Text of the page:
Alan Mackintosh’s The Patent Medicines Industry in Georgian England: Constructing the Market by the Potency of Print speaks of Irregular Medicine Owners. For those of you interested in this type of book, here is how Amazon describes it: In this book, the ownership, distribution and sale of patent medicines across Georgian England are explored for the first time, transforming our understanding of healthcare provision and the use of the printed word in that era. Patent medicines constituted a national industry which was largely popular, reputable and stable, not the visible manifestation of dishonest quackery as described later by doctors and many historians. Much of the distribution, promotion and sale of patent medicines was centrally controlled with directed advertising, specialisation, fixed prices and national procedures, and for the first time we can see the detailed working of a national market for a class of Georgian consumer goods. Furthermore, contemporaries were aware that changes in the consumers’ ‘imagination’ increased the benefits of patent medicines above the effects of their pharmaceutical components. As the imagination was altered by the printed word, print can be considered as an essential ingredient of patent medicines. This book will challenge the assumptions of all those interested in the medical, business or print history of the period.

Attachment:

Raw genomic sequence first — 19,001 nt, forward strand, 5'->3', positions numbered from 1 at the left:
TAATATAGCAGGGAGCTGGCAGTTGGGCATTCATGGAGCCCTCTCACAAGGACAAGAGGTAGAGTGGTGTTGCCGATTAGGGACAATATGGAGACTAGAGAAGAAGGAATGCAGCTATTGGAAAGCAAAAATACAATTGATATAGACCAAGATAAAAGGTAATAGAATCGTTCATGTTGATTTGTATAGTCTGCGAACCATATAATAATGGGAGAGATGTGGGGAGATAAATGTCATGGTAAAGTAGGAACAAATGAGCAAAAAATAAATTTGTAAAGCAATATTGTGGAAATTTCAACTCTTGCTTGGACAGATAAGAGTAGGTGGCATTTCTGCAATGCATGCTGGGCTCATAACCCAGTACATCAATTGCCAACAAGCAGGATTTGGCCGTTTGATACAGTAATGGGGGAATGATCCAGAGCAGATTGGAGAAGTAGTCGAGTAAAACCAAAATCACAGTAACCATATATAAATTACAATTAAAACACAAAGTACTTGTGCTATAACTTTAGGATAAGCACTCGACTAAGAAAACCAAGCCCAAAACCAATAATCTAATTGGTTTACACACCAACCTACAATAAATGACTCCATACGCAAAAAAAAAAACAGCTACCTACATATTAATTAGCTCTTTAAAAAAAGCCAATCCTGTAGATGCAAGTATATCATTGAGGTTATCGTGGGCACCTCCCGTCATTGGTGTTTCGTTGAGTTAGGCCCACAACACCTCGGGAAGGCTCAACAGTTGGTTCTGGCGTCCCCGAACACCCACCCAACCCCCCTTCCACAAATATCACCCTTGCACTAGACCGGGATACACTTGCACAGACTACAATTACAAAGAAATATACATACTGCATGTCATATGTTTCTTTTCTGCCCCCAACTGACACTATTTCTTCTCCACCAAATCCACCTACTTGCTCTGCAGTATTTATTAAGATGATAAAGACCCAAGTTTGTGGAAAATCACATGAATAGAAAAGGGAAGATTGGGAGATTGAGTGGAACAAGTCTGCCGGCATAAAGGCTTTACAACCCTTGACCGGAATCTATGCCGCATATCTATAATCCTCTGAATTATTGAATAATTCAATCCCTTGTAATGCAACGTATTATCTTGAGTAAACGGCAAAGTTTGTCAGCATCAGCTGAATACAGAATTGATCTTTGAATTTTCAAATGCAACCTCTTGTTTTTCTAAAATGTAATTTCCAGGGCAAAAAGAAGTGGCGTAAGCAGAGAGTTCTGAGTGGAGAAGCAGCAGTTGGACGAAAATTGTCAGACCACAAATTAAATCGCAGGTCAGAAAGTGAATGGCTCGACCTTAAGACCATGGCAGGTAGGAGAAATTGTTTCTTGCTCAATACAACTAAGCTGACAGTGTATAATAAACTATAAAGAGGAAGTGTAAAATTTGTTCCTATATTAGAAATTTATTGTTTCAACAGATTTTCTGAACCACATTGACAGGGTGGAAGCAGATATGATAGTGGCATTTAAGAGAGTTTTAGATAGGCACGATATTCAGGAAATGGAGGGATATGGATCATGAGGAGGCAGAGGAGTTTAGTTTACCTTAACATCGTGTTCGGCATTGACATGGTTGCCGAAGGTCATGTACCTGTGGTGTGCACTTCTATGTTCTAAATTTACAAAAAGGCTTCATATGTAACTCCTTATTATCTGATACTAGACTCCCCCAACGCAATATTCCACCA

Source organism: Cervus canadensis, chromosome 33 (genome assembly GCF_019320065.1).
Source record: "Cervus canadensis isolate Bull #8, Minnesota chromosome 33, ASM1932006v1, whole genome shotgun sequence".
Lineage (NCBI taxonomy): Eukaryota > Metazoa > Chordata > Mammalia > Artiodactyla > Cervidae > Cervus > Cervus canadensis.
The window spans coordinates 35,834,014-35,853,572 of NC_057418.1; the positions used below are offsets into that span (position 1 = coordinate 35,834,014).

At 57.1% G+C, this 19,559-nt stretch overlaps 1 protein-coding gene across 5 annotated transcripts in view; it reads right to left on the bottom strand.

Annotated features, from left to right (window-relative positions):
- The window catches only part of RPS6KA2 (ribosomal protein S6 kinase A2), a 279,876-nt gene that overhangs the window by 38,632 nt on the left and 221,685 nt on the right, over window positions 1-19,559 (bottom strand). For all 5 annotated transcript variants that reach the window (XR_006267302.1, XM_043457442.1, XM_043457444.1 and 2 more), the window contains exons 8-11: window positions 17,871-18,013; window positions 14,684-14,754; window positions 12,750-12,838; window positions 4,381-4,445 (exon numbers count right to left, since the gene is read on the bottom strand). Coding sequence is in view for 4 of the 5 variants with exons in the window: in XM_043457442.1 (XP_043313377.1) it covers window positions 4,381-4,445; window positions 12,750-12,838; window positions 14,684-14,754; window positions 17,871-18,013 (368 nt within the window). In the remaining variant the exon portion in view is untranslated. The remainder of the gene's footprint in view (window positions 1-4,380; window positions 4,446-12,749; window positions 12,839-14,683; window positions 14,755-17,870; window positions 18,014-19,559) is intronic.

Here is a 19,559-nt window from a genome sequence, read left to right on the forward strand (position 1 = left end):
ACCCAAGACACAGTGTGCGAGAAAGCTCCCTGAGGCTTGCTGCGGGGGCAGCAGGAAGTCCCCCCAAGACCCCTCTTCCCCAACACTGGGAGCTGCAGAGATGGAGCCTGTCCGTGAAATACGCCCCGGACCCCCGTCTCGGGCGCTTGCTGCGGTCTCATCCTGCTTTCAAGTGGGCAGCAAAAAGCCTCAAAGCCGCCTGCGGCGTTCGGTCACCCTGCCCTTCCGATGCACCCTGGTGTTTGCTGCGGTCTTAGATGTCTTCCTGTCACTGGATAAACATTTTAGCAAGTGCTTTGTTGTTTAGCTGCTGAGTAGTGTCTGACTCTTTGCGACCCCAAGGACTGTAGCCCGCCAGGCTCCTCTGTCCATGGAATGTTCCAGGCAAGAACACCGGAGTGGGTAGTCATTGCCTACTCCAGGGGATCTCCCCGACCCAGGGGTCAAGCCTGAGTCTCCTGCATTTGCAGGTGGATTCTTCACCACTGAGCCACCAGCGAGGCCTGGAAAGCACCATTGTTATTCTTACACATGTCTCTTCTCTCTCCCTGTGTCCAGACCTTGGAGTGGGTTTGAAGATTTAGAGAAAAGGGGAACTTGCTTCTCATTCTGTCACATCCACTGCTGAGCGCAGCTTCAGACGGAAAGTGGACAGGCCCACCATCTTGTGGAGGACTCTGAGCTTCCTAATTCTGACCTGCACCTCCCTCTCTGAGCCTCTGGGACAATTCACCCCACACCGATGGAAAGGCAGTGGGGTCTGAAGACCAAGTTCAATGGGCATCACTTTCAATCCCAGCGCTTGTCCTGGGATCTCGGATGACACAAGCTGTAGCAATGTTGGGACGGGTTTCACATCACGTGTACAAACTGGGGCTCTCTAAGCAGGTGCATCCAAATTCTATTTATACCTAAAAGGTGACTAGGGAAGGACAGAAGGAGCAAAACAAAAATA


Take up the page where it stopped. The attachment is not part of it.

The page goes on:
Several prominent men of the Georgian era made themselves rich in treating a variety of ailments, among them were William Brodum, James Coghlan, Bishop George Hay, Samuel Solomon (1768/1769-1819), and John Lignum. Solomon ran his business out of Liverpool, while Lignum was located in Manchester.